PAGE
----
Ohio legislative Republicans, with minor exceptions, finally stand up to the payday lobby: Thomas Suddes

July 14, 2018

Ohio legislative Republicans, with minor exceptions, finally stand up to the payday lobby: Thomas Suddes

Thanks to a determined state legislator from Springfield, his Toledo ally and the General Assembly’s Republican leadership, Ohioans may soon be protected by a pro-consumer payday lending law.

The legislator is Republican Rep. Kyle Koehler. He and a Toledo Democrat, Rep. Michael Ashford, also a strong advocate for Ohio’s consumers, are co-sponsors of bipartisan House Bill 123, which Ohio’s Senate passed this week in a 21-9 vote. Ohio’s House passed the bill 71-17 on June 7.

It took 15 months for the House to act, thanks to the relentless opposition of the payday loan industry, which has been charging Ohio borrowers some of the highest rates in the United States.

Sen. Dave Burke, a Marysville Republican who voted for HB 123, said payday lenders had fielded 41 Statehouse lobbyists to fight Koehler and Ashford’s bill, cleveland.com’s Laura Hancock reported.

The Senate has 33 members. With 41 payday lending lobbyists in the field, that’s one payday loan lobbyist per senator – with eight lobbyists to spare, the Statehouse equivalent of human-wave attacks.

Self-interest fuels politics. The payday loan industry has every right to defend its profits. And Koehler and the many others who want to reform how the industry does business in Ohio have every right to push for change.

General Assembly leaders and committee chairs umpire such contests. In the Senate, the keen-eyed umps on HB 123 were Senate President Larry Obhof, a Medina Republican, and Sen. Scott Oelslager, a North Canton Republican who chairs the Senate Finance Committee.

True, neither Obhof nor Oelslager has enlisted in Ralph Nader’s Raiders. Senate passage of HB 123, and House passage, shepherded in June by Speaker Ryan Smith, a Gallia County Republican, were matters of practical politics. Still, if, as expected, Smith’s House approves Senate changes in HB 123, the bill will go to Gov. John Kasich, who almost certainly will sign it.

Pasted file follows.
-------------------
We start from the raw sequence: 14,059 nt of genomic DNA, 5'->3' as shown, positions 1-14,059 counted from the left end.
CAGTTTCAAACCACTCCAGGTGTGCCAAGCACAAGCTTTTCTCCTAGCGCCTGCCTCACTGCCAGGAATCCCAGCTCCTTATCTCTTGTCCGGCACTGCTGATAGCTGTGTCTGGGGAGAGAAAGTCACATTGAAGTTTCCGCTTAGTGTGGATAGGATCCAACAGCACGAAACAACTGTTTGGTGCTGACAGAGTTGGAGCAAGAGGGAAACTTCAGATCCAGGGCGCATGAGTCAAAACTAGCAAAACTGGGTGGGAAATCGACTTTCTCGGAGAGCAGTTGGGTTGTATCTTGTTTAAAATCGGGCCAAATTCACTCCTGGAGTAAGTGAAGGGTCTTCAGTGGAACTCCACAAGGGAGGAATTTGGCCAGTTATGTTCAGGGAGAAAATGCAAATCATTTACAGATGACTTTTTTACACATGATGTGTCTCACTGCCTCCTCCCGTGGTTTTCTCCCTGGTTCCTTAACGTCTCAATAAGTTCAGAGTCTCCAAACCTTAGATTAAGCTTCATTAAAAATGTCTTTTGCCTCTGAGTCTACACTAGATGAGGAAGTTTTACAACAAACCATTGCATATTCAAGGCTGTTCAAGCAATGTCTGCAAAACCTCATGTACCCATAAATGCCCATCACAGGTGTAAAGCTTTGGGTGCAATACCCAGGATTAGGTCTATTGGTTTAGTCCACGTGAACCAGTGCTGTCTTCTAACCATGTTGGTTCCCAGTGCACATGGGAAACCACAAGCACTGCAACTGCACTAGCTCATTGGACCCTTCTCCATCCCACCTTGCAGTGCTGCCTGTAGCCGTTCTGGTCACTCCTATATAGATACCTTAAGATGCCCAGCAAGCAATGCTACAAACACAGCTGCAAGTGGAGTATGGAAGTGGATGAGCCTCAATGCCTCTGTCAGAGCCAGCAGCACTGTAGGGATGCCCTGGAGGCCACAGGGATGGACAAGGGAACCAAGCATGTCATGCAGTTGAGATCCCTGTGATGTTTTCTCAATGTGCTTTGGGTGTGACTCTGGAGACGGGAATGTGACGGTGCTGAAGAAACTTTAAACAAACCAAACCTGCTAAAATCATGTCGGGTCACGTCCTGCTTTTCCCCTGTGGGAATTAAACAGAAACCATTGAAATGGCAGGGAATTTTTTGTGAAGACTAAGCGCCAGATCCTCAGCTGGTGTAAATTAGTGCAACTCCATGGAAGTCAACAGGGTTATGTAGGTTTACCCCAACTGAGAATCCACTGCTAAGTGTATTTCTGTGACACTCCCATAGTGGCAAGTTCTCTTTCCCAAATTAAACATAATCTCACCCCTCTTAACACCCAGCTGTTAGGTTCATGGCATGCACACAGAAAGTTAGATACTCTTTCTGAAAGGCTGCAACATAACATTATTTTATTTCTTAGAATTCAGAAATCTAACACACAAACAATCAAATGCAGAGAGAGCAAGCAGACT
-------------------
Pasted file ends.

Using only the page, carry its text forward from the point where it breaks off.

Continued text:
That’s a remarkable turnabout. The Koehler-Ashford bill was all but ignored by legislative leaders after it was introduced in March 2017. But three months ago, then-Speaker Cliff Rosenberger, a Clinton County Republican, resigned. It turned out that the FBI was investigating a London junket Rosenberger had taken. The junket included payday loan lobbyists.

If you want to do to a General Assembly member what garlic does to a vampire, say “FBI” within earshot of the Statehouse. Given the scuttlebutt surrounding Rosenberger’s resignation, there was no way the legislature’s Republicans couldn’t pass some kind of payday lending reform. The question was whether the bill would have teeth.

HB 123 does – and Senate Republicans (Obhof and Oelslager) polished them. Decisive in helping make that happen: data and testimony marshaled by the Pew Charitable Trusts’ Nick Bourke, and campaigning by Ohioans for Payday Loan Reform, a bipartisan coalition that includes the Cleveland Building and Construction Trades Council, the Columbus Urban League and the Corporation for Ohio Appalachian Development.

The nine Senate Republicans who voted “no” on HB 123 live in counties that voted “yes” on the 2008 statewide referendum that capped payday-loan annual percentage rates at 28 percent (a cap that payday lenders found ways around, prompting Koehler and Ashford to introduce HB 123).

For example, Sen. John Eklund, a Munson Township Republican, represents Portage County and parts of Geauga and Lake counties. He voted “no” on HB 123. But in 2008, 68 percent of those voting on the ballot issue in Geauga County supported capping payday loan APRs; so did 67 percent of those voting in Lake County, and 65 percent of those voting in Portage County.

Also voting “no” on HB 123 was Sen. Kris Jordan, a Republican from the village of Ostrander, near Delaware, who represents Delaware and Knox counties and parts of Franklin County. In 2008, 67 percent of those voting on the ballot issue in Delaware County supported capping payday loan APRs; so did 69 percent of those voting in Franklin County, and 64 percent of those voting in Knox County.

True, as the Anglo-Irish statesman Edmund Burke told constituents in the 1700s, a legislator must use his or her judgment in deciding issues rather than just be a loudspeaker for the opinions of the folks back home. But as to payday lending, Ohio’s folks back home didn’t just sound off. They voted. 

Thomas Suddes, a member of the editorial board, writes from Athens.

To reach Thomas Suddes: tsuddes@cleveland.com, 216-999-4689

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